(Saturday, June 19)
“Aravot” disapproves of radical opposition parliamentarian Arshak Sadoyan’s idea of setting up nationwide “groups of militant democrats” that would fight against the ruling regime. “Throughout its history the humanity has seen so many militants fighting for various ideas that it is well aware of what all of that leads to,” the paper says. “Everything established by force, including democracy, inevitably degenerates into terror. The saddest thing is that such an idea is very tempting.” Nothing justifies violence, according to “Aravot.”
In an interview with “Aravot,” Prime Minister Andranik Markarian says, “There is tension which has not been laid to rest since the elections. Instead of finding ways of addressing that [popular] discontent and telling the people that unrealized expectations can be met only at the next elections, the opposition and the government have tried to artificially whip up that discontent. The opposition actions have now been frozen, but I don’t that the underlying reason why all of that happened has been eliminated.”
In separate comments to “Haykakan Zhamanak,” Markarian disagrees with a Dashnaktsutyun leader’s view that Armenia risks finding itself in “graveyard stability” unless its leadership undergoes a major shake-up. Markarian says disdainfully that if his Republican Party’s junior coalition partner is unhappy with the government’s staffing policy “let them change their cadres once a week.” Markarian also describes as “unacceptable” the slangy vocabulary of the recently appointed Culture Minister Hovik Hoveyan who represents the other coalition partner, the Orinats Yerkir Party. He says Orinats Yerkir “must think about which cadres it provides to the government.”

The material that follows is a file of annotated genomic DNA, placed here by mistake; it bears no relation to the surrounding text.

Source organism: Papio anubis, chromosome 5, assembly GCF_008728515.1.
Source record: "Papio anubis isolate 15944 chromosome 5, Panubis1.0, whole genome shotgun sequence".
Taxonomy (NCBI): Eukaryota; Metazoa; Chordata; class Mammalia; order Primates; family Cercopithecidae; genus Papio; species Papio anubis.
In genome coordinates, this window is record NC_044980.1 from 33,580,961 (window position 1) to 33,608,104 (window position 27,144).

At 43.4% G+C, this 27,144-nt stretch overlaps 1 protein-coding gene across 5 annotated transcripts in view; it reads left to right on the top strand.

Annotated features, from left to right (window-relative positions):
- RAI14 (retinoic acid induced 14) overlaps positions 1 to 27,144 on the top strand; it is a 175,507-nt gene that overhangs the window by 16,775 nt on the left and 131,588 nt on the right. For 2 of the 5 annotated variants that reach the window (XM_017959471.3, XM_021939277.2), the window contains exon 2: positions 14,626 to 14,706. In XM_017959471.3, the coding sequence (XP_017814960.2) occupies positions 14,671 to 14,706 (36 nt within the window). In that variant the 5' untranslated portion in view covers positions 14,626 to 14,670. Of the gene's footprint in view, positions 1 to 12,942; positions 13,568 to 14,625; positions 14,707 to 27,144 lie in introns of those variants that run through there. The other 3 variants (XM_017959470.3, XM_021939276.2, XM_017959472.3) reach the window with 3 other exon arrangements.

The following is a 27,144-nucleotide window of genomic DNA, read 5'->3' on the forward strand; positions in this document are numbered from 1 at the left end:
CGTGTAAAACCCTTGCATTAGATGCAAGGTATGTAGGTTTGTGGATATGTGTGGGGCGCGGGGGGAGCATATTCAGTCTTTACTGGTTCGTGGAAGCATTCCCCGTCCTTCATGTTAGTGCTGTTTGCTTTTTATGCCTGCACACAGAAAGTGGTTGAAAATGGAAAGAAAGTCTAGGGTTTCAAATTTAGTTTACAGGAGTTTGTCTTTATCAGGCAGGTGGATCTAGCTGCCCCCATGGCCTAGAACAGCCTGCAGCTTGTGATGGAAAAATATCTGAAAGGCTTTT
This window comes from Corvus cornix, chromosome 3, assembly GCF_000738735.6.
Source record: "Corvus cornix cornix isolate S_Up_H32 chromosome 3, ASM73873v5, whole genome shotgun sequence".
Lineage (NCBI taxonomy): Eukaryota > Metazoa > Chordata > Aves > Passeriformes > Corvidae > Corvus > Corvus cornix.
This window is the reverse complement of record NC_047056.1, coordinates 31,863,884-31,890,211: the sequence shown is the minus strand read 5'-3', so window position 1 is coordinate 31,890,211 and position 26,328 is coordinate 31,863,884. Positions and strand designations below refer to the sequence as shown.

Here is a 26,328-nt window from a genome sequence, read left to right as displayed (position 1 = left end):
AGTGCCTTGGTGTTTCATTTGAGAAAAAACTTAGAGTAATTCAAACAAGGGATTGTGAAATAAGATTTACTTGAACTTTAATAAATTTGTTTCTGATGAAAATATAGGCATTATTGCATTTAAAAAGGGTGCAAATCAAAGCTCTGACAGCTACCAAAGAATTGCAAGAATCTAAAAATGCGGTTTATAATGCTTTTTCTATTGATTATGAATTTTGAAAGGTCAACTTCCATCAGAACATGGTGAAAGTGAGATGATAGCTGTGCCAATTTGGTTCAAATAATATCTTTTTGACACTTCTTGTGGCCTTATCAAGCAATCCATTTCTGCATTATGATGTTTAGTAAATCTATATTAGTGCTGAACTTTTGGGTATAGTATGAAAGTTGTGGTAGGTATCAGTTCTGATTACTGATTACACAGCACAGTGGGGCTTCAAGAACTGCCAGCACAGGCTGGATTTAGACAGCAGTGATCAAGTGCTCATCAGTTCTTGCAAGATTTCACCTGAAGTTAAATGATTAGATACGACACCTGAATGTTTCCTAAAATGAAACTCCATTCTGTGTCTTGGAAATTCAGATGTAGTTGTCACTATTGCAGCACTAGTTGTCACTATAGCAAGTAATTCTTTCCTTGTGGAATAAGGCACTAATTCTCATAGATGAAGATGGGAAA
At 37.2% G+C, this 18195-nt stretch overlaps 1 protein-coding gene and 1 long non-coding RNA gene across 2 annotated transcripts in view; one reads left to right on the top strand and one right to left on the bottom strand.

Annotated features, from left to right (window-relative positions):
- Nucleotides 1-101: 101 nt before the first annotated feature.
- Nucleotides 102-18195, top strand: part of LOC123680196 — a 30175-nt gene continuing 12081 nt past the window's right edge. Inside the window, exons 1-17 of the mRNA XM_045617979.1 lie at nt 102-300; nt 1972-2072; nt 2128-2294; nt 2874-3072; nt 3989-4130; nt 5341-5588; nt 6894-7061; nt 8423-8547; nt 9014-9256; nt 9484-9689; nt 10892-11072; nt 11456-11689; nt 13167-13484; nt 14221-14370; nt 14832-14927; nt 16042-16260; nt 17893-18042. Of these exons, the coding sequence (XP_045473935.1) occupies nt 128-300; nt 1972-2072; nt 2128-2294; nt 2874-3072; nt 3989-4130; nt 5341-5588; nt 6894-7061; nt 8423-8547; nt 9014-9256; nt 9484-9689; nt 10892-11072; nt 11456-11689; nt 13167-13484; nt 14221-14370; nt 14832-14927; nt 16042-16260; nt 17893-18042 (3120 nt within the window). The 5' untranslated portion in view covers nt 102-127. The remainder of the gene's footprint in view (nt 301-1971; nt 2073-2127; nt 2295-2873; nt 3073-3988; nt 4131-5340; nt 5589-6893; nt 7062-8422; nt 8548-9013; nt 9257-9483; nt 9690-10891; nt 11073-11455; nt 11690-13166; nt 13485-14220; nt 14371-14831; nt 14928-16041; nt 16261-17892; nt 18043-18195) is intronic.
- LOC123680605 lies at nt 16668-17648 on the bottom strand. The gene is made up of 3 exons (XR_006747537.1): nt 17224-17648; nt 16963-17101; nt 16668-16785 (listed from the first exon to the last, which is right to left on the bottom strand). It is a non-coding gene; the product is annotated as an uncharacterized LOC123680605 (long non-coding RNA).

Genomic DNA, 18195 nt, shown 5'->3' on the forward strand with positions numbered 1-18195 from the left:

Another Republican leader, Galust Sahakian, complains in “Hayots Ashkhar” that unspecified “parties” are already preparing for elections and “keeping the society in a state of constant tension” in their quest for greater popularity. “You can’t demand that a person join a party in return for a ministerial or any other state post,” Sahakian says in a jab at Orinats Yerkir.
“Haykakan Zhamanak” says recent months’ upsurge in political struggle in Armenia has only deepened public apathy with politics. “This situation can be defined as follows: the government does not want, while the opposition can not,” the paper says. It says most Armenians are unhappy with Robert Kocharian because he has failed to put in place a state mechanism fostering their security and prosperity. In their view, the opposition would not necessarily be able to do that once in power. “So the contest for power has been declared by Armenia’s citizens and will end once a certain political force manages to convince the citizens that it is able to turn the state into a functioning mechanism for their security and well-being. Political transformations in Armenia are inevitable because the state can not tolerate the work of the self-destruction mechanism for long.”